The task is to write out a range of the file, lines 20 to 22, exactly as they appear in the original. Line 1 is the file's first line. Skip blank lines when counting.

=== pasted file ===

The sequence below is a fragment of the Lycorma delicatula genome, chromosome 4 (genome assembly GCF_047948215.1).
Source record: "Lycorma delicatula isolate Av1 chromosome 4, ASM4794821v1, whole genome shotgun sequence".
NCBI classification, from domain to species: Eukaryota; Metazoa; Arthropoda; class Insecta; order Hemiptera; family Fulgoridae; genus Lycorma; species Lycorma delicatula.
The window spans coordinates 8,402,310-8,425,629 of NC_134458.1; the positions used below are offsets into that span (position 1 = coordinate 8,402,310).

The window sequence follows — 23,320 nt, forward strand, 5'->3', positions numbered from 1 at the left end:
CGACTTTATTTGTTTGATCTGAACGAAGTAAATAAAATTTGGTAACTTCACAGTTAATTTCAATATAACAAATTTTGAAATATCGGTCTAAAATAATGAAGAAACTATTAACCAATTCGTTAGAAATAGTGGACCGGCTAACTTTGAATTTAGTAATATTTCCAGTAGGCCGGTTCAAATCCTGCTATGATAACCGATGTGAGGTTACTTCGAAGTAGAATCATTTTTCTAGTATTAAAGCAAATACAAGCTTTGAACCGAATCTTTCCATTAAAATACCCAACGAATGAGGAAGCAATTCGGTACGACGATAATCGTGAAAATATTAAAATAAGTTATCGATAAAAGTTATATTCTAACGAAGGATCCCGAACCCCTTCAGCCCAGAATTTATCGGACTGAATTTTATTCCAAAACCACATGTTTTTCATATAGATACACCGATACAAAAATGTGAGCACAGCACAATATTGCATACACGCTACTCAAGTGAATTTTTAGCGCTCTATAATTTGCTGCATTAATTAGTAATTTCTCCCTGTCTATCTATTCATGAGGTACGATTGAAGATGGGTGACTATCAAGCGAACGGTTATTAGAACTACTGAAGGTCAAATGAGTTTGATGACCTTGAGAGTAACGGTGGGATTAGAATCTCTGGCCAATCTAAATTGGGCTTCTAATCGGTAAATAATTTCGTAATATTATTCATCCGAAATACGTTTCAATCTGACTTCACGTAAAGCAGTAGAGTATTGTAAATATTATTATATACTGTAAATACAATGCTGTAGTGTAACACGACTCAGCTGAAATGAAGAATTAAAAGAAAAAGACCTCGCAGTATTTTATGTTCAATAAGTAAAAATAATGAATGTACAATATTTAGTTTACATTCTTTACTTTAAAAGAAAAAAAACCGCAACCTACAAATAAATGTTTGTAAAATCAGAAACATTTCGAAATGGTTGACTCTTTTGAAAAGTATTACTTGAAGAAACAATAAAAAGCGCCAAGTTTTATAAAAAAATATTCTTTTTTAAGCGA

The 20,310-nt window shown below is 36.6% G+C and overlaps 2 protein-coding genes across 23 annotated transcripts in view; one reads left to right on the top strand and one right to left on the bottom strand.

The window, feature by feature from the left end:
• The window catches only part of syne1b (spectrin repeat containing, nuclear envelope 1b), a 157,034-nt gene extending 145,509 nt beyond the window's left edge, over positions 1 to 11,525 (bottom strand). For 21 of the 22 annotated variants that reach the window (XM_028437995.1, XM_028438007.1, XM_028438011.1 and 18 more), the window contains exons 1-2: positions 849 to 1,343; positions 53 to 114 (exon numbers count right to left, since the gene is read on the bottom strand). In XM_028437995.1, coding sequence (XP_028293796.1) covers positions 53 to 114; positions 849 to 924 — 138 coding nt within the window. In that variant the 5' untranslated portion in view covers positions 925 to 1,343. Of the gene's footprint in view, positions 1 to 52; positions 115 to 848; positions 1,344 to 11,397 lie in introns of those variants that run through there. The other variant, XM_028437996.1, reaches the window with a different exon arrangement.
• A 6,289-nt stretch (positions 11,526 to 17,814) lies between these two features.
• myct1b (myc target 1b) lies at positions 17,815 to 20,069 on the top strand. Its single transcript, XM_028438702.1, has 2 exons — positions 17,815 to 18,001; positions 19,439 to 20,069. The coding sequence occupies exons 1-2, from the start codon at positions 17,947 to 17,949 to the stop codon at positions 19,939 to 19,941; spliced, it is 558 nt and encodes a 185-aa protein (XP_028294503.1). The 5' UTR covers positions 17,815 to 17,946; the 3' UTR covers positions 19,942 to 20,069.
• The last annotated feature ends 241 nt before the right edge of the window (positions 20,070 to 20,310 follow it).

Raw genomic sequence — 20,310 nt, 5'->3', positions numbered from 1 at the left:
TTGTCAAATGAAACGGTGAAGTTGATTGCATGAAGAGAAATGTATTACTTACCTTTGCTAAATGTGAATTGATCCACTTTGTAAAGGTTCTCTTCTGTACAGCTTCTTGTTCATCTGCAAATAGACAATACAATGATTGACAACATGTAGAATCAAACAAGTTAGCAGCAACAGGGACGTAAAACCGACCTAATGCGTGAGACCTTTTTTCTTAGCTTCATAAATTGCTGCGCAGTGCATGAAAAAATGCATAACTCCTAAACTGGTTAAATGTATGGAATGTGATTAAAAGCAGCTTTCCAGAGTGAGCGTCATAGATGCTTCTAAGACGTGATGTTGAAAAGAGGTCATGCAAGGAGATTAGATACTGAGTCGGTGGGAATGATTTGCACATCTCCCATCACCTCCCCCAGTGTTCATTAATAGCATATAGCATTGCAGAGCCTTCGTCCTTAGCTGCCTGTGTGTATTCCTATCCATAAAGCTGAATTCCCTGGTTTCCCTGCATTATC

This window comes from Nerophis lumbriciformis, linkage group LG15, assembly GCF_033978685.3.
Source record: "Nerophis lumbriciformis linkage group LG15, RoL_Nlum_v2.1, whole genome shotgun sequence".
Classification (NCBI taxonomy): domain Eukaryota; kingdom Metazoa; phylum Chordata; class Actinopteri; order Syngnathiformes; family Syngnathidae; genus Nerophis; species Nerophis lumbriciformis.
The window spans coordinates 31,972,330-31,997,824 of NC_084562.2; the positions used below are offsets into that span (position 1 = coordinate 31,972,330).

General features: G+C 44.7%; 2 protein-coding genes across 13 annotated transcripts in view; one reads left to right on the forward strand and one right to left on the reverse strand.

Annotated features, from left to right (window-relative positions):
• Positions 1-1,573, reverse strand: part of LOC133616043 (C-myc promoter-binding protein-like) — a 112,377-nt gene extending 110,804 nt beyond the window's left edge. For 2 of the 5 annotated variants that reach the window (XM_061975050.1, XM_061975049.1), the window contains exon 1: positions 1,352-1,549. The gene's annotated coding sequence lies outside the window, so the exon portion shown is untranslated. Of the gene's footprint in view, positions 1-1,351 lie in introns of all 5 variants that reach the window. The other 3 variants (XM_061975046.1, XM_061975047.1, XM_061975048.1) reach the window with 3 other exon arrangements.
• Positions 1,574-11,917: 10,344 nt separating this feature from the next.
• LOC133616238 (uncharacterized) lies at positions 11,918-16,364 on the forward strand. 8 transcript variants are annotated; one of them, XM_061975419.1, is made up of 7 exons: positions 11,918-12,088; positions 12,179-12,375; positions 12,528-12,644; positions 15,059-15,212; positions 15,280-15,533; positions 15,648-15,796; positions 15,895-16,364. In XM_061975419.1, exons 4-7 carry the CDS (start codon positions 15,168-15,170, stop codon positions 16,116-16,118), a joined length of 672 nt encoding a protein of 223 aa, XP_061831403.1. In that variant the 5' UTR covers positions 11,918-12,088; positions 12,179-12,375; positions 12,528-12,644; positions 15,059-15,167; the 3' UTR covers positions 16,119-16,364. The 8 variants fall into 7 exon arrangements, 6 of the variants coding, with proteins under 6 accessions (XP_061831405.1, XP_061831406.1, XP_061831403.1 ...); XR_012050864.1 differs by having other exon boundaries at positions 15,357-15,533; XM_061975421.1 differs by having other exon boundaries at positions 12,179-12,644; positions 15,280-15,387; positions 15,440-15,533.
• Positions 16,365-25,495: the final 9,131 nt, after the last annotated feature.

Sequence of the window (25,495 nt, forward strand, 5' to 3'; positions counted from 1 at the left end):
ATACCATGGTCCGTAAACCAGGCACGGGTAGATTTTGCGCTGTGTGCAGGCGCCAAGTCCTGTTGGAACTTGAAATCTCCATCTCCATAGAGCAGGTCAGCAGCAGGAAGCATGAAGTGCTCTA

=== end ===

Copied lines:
Annotated features, from left to right (window-relative positions):
• Positions 1-1,573, reverse strand: part of LOC133616043 (C-myc promoter-binding protein-like) — a 112,377-nt gene extending 110,804 nt beyond the window's left edge. For 2 of the 5 annotated variants that reach the window (XM_061975050.1, XM_061975049.1), the window contains exon 1: positions 1,352-1,549. The gene's annotated coding sequence lies outside the window, so the exon portion shown is untranslated. Of the gene's footprint in view, positions 1-1,351 lie in introns of all 5 variants that reach the window. The other 3 variants (XM_061975046.1, XM_061975047.1, XM_061975048.1) reach the window with 3 other exon arrangements.
• Positions 1,574-11,917: 10,344 nt separating this feature from the next.